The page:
In April my dad will turn 80. Although we lost my mother in 2005, Dad has stayed busy and insists on enjoying life. I know he misses Mom every day, but there is nothing that can be done about that. He knows she would have wanted him to continue enjoying his life and so he does it both for himself and in honor of her memory. Perhaps it’s this double mission that puts him a bit over the top when it comes to “staying active.” Cousin Marcie stays active by playing ping-pong twice a week. My 84-year-old neighbor stays active by sitting on her front porch every morning and baking a coffee cake each month. Dad stays active by canoeing down the Amazon and sleeping in native huts in the Galapagos. (Hence the many pictures of our family in Panama Hats on Ron’s Picasa-on-the-web album, if you have been there.)
Dad travels to international destinations every year. China. Israel. Turkey. Last month he went on a Caribbean cruise. In June he will go to Scotland with his Scottish Country Dance Group. He dances with this group at least once a week. When he discovered that there is a Jewish Tartan, he just had to buy a kilt made of the stuff. Here is a picture of Dad in his Jewish Tartan.
On New Years’ Eve, Dad wore the Jewish Tartan to a dinner at his retirement community. An old woman who spoke no English (only Spanish) sat next to him. She looked unhappy and finally her daughter told Dad that she was uneasy sitting next to a man in a skirt. Dad explained to the daughter that it was the Jewish Tartan kilt. The daughter explained in Spanish to her ancient mother that it’s a Scottish thing. I wonder if the woman understood. She had apparently never heard of this. She would certainly have been more confused if she had known Dad was Jewish. Perhaps she did. Perhaps she thinks the kilt is a Jewish thing. In Dad’s case, I suppose it is.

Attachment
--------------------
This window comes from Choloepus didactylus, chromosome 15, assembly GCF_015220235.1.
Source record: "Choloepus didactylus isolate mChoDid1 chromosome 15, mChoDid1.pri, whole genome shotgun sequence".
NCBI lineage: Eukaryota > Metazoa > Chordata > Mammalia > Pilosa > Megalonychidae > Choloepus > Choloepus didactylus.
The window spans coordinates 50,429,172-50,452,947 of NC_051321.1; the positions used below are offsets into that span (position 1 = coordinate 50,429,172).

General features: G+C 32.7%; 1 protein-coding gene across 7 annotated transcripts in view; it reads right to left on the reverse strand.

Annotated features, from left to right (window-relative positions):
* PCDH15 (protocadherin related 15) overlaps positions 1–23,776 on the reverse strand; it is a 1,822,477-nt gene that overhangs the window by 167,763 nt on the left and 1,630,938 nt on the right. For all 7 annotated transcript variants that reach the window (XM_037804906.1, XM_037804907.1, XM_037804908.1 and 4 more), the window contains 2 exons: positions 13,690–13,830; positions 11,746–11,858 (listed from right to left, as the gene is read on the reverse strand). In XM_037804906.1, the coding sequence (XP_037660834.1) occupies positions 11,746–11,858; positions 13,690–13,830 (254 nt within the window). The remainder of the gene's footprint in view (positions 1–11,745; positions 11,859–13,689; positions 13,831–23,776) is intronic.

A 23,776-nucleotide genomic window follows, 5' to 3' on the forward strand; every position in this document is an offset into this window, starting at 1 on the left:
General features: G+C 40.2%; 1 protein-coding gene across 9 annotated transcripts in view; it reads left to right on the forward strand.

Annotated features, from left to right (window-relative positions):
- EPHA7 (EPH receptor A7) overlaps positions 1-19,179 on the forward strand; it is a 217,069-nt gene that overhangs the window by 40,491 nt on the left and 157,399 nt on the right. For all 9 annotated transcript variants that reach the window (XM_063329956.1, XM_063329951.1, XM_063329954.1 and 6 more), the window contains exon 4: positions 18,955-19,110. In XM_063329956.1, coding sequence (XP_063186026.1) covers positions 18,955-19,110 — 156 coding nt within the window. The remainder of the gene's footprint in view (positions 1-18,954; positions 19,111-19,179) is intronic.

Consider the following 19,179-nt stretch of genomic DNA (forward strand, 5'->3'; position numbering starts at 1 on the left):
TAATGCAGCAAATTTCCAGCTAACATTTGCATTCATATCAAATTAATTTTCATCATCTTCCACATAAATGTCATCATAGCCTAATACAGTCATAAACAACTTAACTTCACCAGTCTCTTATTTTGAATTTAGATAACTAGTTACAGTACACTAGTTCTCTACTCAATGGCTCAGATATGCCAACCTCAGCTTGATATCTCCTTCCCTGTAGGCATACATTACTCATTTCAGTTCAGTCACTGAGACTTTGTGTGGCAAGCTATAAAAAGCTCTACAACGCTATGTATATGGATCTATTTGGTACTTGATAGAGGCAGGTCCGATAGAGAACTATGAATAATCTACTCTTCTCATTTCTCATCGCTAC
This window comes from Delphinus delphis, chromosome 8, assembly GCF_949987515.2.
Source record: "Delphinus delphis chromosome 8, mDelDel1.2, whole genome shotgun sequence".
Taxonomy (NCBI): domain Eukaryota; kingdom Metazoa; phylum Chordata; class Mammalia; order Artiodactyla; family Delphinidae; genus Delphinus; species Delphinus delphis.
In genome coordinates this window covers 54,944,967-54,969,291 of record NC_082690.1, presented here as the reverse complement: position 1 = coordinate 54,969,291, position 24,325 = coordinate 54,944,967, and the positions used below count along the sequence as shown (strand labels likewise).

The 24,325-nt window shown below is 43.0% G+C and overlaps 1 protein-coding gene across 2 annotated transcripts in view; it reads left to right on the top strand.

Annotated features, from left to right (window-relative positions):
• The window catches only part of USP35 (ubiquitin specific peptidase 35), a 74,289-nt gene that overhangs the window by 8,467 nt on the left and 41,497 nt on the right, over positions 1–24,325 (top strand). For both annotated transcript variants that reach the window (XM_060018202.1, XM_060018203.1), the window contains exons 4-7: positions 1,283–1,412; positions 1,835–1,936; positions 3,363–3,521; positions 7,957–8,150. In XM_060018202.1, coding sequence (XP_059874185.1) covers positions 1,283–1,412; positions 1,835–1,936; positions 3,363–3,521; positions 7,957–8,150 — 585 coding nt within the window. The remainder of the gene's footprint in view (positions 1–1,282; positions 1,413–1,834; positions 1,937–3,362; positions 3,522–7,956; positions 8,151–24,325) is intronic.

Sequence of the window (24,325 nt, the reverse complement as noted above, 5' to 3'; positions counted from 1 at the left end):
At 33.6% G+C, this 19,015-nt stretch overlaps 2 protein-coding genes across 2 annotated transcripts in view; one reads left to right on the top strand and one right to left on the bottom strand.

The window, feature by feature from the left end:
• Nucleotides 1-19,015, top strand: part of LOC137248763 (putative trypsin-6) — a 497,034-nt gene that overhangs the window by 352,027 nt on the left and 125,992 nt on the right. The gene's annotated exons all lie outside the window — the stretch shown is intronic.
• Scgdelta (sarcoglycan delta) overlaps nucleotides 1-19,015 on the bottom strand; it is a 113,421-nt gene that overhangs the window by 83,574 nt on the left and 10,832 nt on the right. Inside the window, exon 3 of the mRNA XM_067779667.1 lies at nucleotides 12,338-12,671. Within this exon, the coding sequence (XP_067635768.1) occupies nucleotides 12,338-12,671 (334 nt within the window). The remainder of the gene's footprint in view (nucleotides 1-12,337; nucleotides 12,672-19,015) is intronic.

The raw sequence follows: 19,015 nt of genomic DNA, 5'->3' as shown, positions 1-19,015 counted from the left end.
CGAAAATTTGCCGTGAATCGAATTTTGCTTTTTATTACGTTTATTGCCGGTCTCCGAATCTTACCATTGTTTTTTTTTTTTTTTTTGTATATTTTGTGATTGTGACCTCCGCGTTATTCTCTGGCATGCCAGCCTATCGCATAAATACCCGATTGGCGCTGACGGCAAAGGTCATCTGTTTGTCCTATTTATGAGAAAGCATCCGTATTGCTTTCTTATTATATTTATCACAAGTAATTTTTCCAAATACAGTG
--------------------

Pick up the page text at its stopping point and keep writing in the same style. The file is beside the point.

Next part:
I am grateful to have such a lively, healthy, alert father. He certainly has his aches and pains and physical limitations. His mind is fully intact. He works as a mathematician on a consulting basis from time to time. He still works on his own math problems. Perhaps he’ll publish another book some day (he has two already in print). I think his next one should be his memoirs, including his many adventures with the Boy Scouts (he has been a member for nigh on 70 years) rather than a mathematics book that only a handful of geniuses can understand.
So yesterday I spent about three hours online trying to buy budget tickets to New Jersey over spring break for our family of five to go to Dad’s 80th Birthday Party. There is no such thing as a budget ticket at spring break. The whole ticket-buying experience left me shaking in a cold sweat. The whole traveling experience will be even worse, I fear. But how often does one have the good fortune to attend their father’s 80th birthday? Can’t pass it up. Can’t complain. Can’t wait.